Iraq War vs. Doing Nothing

To “secure” oil from the Middle East is one of the objectives of the U.S. government. It is one reason why the U.S. stations forces in the Middle East and makes wars there. However, it’s far from clear that anything has been “secured”. This accounts for the quotation marks around “secure” throughout this message.

One alternative to military force in Iraq was to have left the Middle East’s countries to their own devices. Perhaps one country would have attained dominant control over oil, perhaps not. Suppose oil prices had been jacked up as a consequence of a dominant supplier. As far as oil supply to the U.S. goes, the worst case for oil prices may have been a “high” price for imported crude. How high? Suppose the price became 50 percent higher. Suppose instead of paying $30 a barrel, we had to pay $45. Suppose that instead of paying $50, we had to pay $75. The main value of the military “security” would have been a lower price by $15-$25 dollars a barrel.

Any supplier, even one that dominates several countries, cannot make money by leaving the oil in the ground. Any government needs and wants money, if only to keep the population in line. These facts limit the possible price hikes. They also cannot risk blackmailing the U.S. politically because that will cause the U.S. to attack them. In other words, an imaginary Middle Eastern oil monopolist doesn’t have as much freedom to control the market as one may think. But no such monopolist exists anyway, and no such empire dominated by one country such as Turkey, Iran, Iraq, Libya, Syria and Saudi Arabia exists.

A 50 percent monopoly or cartel premium is a high estimate as monopoly price hike estimates go, but it’s also not unreasonable. Common estimates of monopoly premiums run about 10-25 percent. In some situations like some drugs, they may run 100 percent. The higher one makes this estimate, the greater appear to be the benefits of preventing such cartel pricing.

The comparison raised here is the cost of the Iraq War viewed as a measure to prevent the emergence of a monopoly price charged by a dominant supplier versus doing nothing and perhaps paying a monopoly price if one country becomes dominant, like Iraq or Iran or Saudi Arabia or perhaps some alliance of these and others.

The U.S. government spent at least $1 trillion on the Iraq War so far. This is really a very conservative estimate. (Some estimates go higher, but they double count interest on war debt.) The number of barrels of oil imported from OPEC countries between 2000 and 2017 was roughly 28 billion.

The $1 trillion estimate doesn’t include pension costs and it doesn’t include the costs of Navy vessels in the region and other bases. The money spent hasn’t produced “security” for future imports. They will “require” ongoing expenditures. This estimate excludes the costs of lives lost and injured on all sides and capital goods destroyed.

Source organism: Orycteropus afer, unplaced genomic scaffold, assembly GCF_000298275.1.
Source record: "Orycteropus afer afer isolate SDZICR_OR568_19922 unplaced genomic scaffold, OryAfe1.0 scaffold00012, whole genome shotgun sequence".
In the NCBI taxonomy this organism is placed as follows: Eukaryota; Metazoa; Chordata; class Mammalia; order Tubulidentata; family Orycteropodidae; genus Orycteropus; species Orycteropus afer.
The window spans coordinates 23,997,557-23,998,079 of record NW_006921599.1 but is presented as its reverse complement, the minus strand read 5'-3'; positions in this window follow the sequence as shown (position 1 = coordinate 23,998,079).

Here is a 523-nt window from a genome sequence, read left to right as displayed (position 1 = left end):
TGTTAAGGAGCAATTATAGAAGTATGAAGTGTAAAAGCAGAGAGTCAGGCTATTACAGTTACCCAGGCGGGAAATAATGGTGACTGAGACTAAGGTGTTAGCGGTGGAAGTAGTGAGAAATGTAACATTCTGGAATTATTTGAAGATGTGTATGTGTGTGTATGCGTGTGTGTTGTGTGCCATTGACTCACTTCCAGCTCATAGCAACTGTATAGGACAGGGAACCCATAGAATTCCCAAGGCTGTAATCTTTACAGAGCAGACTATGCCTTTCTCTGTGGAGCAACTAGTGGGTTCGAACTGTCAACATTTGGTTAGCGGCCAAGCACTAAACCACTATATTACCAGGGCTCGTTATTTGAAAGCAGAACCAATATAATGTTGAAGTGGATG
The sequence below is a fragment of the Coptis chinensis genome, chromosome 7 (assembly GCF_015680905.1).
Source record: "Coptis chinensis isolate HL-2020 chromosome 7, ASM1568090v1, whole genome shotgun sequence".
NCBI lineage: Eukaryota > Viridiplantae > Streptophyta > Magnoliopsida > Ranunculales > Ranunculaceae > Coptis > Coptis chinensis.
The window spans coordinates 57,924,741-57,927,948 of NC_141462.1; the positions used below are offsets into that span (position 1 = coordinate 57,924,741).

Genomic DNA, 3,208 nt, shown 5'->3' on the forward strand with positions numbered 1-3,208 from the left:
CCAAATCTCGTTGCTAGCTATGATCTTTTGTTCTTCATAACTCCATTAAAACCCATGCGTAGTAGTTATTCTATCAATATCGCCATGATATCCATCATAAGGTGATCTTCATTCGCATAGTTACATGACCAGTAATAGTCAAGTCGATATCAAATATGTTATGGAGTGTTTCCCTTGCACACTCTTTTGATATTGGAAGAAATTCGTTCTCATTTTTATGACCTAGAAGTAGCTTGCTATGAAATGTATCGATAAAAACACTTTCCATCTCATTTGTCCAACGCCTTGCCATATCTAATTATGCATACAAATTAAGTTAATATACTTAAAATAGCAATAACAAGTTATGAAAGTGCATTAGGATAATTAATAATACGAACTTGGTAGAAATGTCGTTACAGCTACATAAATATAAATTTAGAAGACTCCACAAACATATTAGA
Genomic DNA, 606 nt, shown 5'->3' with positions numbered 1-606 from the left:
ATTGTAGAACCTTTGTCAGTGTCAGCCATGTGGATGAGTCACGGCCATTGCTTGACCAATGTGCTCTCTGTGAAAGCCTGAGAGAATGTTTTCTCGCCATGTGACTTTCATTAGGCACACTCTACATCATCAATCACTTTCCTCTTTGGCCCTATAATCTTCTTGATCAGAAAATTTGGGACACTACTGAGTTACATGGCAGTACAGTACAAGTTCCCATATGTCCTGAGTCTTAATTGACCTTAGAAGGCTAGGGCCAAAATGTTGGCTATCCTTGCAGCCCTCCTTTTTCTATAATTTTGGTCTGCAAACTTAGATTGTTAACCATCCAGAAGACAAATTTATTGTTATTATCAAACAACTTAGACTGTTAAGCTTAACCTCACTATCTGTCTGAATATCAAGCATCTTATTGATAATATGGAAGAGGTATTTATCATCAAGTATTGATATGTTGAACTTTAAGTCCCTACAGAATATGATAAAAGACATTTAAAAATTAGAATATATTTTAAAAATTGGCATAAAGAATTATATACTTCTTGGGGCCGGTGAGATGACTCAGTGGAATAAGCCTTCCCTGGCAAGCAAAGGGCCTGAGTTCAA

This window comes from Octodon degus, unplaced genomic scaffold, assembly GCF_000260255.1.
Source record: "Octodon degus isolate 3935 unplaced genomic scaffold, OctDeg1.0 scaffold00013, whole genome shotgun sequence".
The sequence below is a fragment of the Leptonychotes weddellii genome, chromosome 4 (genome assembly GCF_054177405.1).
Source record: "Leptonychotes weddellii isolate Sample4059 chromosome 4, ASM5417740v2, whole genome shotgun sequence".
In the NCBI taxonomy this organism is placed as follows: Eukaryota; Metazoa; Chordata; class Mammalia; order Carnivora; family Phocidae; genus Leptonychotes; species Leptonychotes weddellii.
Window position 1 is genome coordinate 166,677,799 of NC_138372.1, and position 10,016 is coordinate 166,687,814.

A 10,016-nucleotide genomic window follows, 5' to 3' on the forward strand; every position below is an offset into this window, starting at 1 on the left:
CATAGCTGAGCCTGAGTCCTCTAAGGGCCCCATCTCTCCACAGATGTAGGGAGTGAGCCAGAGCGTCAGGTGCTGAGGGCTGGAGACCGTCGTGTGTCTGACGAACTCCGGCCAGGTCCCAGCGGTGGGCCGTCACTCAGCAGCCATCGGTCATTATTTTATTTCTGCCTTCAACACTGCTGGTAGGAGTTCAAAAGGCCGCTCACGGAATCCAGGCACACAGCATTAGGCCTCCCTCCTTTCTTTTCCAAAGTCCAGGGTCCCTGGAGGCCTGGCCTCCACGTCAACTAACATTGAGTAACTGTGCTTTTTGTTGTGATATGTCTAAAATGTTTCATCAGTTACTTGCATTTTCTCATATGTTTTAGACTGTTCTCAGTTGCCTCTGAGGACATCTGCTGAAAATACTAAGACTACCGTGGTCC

If $1 trillion has been spent to “secure” 28 billion barrels in total, the per barrel cost is $1 trillion divided by 28 billion. That comes to roughly $36 a barrel. This exceeds the rough estimate of $15-$25 a barrel that might have arisen through the consolidated market power of a dominant country or cartel. It is very likely that the low-ball and partial costs of militarizing the “security” of oil have cost twice as much as having done nothing at all. A $30 barrel of oil has become a least a $66 dollar barrel due to the military costs. Furthermore, the actual price of oil was driven up by the war itself. Oil was $28 a barrel in 2003 and it rose to $64 by 2007. A sharp commodity price rise typically accompanies wars.

Into the bargain on the supposed “benefit” side is “securing” Israel and its approximate 8 million population, but this is a purported benefit to Israelis, not Americans. The U.S. has given Israel about $3 billion a year in direct military aid to achieve its “security”. This has been raised to $3.8 billion a year for the next 10 years. Apparently the Iraq War didn’t buy permanent “security” for Israel.

Is Israel more “secure” now that this war has occurred? Israeli opinion is divided (see this and this.) We can say with a high degree of certainty that the problem of Israel’s “security” has not gone away due to the U.S. invasion of Iraq and the Iraq War.

The U.S. government spills a lot of blood and spends a lot of taxpayer treasure to attain “security”. It mortgages future generations up to the hilt as it claims to ward off dangers and threats and tries even to eliminate them entirely. The waste in this quest for “security” is gigantic because the wished for “security” hardly ever, maybe never, materializes. Reducing dangers and threats usually leads to new dangers and threats that are even worse than the original ones. The alternative of doing nothing is appealing in important cases like that of the Iraq War. The alternative of simply living with various dangers and threats is really not a bad idea.


7:16 am on December 4, 2018